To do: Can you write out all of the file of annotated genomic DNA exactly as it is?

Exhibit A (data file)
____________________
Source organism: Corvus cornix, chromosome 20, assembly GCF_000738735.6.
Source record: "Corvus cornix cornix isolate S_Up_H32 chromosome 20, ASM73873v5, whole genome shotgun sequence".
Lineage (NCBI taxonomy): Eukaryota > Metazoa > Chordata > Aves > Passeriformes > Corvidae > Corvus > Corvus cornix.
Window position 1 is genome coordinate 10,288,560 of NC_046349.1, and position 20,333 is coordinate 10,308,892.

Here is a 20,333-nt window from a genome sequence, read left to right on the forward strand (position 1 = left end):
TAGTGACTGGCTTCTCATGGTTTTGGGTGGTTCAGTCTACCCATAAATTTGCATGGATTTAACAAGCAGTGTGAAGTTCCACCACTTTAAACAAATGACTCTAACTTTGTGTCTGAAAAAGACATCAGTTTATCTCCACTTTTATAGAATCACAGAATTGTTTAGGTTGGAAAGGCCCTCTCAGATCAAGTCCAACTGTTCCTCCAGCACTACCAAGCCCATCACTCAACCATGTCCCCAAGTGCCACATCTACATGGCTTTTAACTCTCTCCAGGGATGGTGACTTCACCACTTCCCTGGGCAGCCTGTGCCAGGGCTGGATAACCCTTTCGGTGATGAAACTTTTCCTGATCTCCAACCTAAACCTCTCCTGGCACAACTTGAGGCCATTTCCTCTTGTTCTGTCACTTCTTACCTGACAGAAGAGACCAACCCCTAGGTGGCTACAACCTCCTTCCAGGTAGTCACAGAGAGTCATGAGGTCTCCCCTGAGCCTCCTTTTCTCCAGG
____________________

Source organism: Corvus cornix, chromosome 20, assembly GCF_000738735.6.
Source record: "Corvus cornix cornix isolate S_Up_H32 chromosome 20, ASM73873v5, whole genome shotgun sequence".
Lineage (NCBI taxonomy): Eukaryota > Metazoa > Chordata > Aves > Passeriformes > Corvidae > Corvus > Corvus cornix.
Window position 1 is genome coordinate 10,288,560 of NC_046349.1, and position 20,333 is coordinate 10,308,892.

Here is a 20,333-nt window from a genome sequence, read left to right on the forward strand (position 1 = left end):
TAGTGACTGGCTTCTCATGGTTTTGGGTGGTTCAGTCTACCCATAAATTTGCATGGATTTAACAAGCAGTGTGAAGTTCCACCACTTTAAACAAATGACTCTAACTTTGTGTCTGAAAAAGACATCAGTTTATCTCCACTTTTATAGAATCACAGAATTGTTTAGGTTGGAAAGGCCCTCTCAGATCAAGTCCAACTGTTCCTCCAGCACTACCAAGCCCATCACTCAACCATGTCCCCAAGTGCCACATCTACATGGCTTTTAACTCTCTCCAGGGATGGTGACTTCACCACTTCCCTGGGCAGCCTGTGCCAGGGCTGGATAACCCTTTCGGTGATGAAACTTTTCCTGATCTCCAACCTAAACCTCTCCTGGCACAACTTGAGGCCATTTCCTCTTGTTCTGTCACTTCTTACCTGACAGAAGAGACCAACCCCTAGGTGGCTACAACCTCCTTCCAGGTAGTCACAGAGAGTCATGAGGTCTCCCCTGAGCCTCCTTTTCTCCAGG